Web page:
If your prom involved borrowing dad's station wagon to drive to the school gym for the dance, you might not recognize the spectacle that the prom has become today. The costs of the dress, tux and dance tickets are often just the beginning, and the average bill for the evening's merriment is growing. According to a recent survey conducted by Visa, families are planning to spend an average of $1,139 to send a teen to prom in 2013. While teens are helping to shoulder a portion of this expense, the survey raises the question of how families can plan responsibly for this frequently costly event.
Single and low-income parents most likely to splurgeIn breaking down average spending by region and family type, the survey uncovered some noteworthy patterns. For instance, single parents are planning to spend much more for prom on average than their married counterparts. For 2013, single parents said they plan on spending an average of $1,563 on the dance. Married parents are planning to spend less than half of that, or $770. Likewise, low-income families plan to spend more than other parents. Visa reports that households earning less than $50,000 a year plan to spend an average of $1,245. Households earning more than that plan to spend slightly less, at $1,129. In terms of regions, Visa discovered families in the Northeast are the biggest spenders, planning for an average of $1,528 in dance expenses. Families in the Midwest are planning to spend less than those of any other region in the country, and less than half of what Northeastern families spend, at $722.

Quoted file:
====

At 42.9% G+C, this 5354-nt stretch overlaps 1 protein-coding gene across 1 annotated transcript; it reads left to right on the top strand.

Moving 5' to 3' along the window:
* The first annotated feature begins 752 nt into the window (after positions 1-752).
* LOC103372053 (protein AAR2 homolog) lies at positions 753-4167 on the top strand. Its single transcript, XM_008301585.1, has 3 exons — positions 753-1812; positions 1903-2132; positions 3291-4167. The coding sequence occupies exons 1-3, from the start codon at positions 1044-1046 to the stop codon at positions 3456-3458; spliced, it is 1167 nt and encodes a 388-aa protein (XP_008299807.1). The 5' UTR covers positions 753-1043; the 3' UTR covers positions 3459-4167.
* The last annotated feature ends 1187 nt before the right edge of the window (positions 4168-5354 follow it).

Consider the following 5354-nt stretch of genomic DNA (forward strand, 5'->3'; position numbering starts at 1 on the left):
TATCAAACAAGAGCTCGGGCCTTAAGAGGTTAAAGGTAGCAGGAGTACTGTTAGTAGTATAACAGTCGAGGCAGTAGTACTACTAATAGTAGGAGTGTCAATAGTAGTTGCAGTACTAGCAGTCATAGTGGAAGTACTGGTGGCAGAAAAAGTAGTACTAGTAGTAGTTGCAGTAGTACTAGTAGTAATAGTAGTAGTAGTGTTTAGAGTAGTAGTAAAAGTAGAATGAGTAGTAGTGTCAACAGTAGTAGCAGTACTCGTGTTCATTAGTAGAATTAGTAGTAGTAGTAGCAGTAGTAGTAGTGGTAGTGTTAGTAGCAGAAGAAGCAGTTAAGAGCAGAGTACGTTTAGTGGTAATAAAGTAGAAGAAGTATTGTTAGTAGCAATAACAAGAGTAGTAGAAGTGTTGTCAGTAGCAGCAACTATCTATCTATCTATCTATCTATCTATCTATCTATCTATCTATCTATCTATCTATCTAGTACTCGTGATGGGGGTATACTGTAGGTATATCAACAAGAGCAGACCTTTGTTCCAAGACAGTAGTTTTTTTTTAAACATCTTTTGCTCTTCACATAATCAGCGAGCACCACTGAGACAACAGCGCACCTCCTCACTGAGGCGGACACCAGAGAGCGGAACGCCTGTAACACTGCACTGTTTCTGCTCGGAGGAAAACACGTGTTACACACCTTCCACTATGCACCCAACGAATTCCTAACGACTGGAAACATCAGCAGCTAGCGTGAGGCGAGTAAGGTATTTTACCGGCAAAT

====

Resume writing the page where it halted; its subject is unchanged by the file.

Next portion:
Paying for promWho is paying for all this fun? According to Visa, parents are responsible for most of the expense, although teens are picking up 41 percent of the tab on average. "The prom is an opportunity to teach teens how to budget," said Nat Sillin, head of Visa's U.S. Financial Education, in a written statement. "If they want that sparkling dress, fancy dinner, and limo ride, this is the opportunity to set a budget and save." Given the rising costs of prom, parents may want to sit down with their teens to discuss their expectations and plans for prom well in advance of the big night. In conjunction with its survey, Visa launched a Plan'it Prom budgeting app for Apple and Android devices. Should a teen's dreams outweigh their wallet, the card issuer recommends students consider sharing some expenses with friends or taking their own photos to cut costs.
To help encourage a joint saving effort between teens and their parents, families may even want to consider opening a separate savings account to build prom savings. A savings account from an online bank may be ideal because these accounts are often easy to open and are likely to offer higher interest rates than the accounts offered by traditional banks, according to recent MoneyRates.com research.But whatever approach families take to paying for prom, selective restraint and careful planning may prove essential in preventing the big night from becoming a financial mess.